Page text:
And, Anthony Kennedy wrote a pretty broad opinion, per Scotusblog:
The opinion seems to go out of its way not to state a standard of scrutiny. Instead, it says, "It is now clear that the challenged laws burden the liberty of same-sex couples, and it must be further acknowledged that they abridge central precepts of equality . . . Especially against a long history of disapproval of their relationships, this denial to same-sex couples of the right to marry works a grave and continuing harm. The imposition of this disability on gays and lesbians serves to disrespect and subordinate them. And the Equal Protection Clause, like the Due Process Clause, prohibits this unjustified infringement of the fundamental right to marry." That's page 22.
Unfortunately, after writing the 6-3 majority decision yesterday on Obamacare exchange subsidies (and seeing fellow justice Kennedy join him, reversing his original vote opposition to Obamacare), Chief Justice John Roberts acted a bit like Antonin Scalia today.
Roberts from bench: "Today 5 lawyers have ordered every state to change their definition of marriage. Just who do we think we are?"
Gee, just yesterday, Scalia was saying that, in essence, "6 lawyers have ordered every state to change their definition of the word 'state.' Just who do we think we are?"
Per some blogging friends, his Obamacare rulings may simply be as a Big Biz Republican vs a Tea Party Republican.
On this case, each of the four dissenters — Roberts, Scalia, Alito, and Thomas — wrote his own dissent. They can't even agree what's wrong legally with gay marriage, just that they don't like it. And, I don't need to immediately read through each of the four dissents to note that four separate dissents is the main talking point.
Meanwhile, Texas' Lite Guv, Dan Patrick, has already contacted Texas "Attorney General" Ken Paxton to ask if county clerks can ask for personal religious exemptions in refusing to issue marriage licenses to gay or lesbian couples.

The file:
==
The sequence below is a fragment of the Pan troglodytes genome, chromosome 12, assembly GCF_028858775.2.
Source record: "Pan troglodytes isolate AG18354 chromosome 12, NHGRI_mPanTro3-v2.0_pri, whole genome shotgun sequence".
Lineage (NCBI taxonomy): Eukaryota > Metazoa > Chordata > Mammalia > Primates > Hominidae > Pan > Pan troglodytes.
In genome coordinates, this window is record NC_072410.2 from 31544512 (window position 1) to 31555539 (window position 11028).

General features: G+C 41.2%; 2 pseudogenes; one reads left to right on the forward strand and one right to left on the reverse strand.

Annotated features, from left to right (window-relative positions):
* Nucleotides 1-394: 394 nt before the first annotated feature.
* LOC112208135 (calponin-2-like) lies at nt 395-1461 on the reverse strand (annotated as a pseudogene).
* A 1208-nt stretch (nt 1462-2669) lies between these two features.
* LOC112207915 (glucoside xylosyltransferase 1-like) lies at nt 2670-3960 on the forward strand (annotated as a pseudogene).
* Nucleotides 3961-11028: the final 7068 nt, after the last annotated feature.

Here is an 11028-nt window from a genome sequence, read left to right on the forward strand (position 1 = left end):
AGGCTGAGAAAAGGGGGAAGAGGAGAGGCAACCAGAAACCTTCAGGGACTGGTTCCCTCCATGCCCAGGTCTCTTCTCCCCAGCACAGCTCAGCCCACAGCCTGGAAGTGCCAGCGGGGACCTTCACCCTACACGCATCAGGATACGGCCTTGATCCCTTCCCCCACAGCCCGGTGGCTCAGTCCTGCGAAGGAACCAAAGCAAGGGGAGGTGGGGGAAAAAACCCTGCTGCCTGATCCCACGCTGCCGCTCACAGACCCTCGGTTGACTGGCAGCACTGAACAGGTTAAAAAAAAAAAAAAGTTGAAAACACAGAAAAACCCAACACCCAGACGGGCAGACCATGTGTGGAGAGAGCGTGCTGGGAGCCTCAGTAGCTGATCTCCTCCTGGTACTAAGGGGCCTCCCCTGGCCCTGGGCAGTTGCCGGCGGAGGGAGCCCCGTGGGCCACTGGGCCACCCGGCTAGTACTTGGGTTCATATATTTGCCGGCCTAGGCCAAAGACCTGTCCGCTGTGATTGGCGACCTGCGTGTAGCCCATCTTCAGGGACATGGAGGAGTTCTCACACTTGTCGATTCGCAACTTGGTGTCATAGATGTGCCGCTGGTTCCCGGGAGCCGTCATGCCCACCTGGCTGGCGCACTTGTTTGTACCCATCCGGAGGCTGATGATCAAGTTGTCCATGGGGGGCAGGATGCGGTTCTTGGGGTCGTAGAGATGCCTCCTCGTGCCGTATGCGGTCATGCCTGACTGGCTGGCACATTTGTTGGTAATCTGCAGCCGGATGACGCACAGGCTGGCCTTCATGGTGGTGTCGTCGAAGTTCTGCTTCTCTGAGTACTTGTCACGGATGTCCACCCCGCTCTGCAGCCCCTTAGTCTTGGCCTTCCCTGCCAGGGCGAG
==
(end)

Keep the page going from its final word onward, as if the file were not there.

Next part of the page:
Back to SCOTUS and the main theme.
I should have known better on Roberts, though. Yesterday, as I blogged, while he kept the court on O-care, he refused to agree with Kennedy that "disparate impacts," even if not intentional, were grounds to sue on fair housing issues.
That said, a bit more parsing of the dissents, from the full opinion. Roberts was partially joined by Scalia and Thomas. If "this Court is not a legislature" is the best opening argument you can find for tap-dancing around the 14th Amendment, and ignoring the obvious parallels to Loving, you're weak tea indeed. And, to extend that parallel and refute your next sentence, no, on Loving, and in many other cases, the Court has indeed said just what the law should be.
Later, his dissent tries to explain away Loving parallels, noting that previous gay/lesbian petitioners raised that and were rejected. Yeah, well Loving cases themselves were once rejected, both interracial marriage, and just interracial marriage. That's why Think Progress claiming that Roberts' dissent is more bad news for conservatives is tendentious at best.
Beyond the above, per Roberts, I could almost extend his argument to say stare decisis on Plessy v Ferguson. Of course, Brown vs Board of Education trumped Plessy.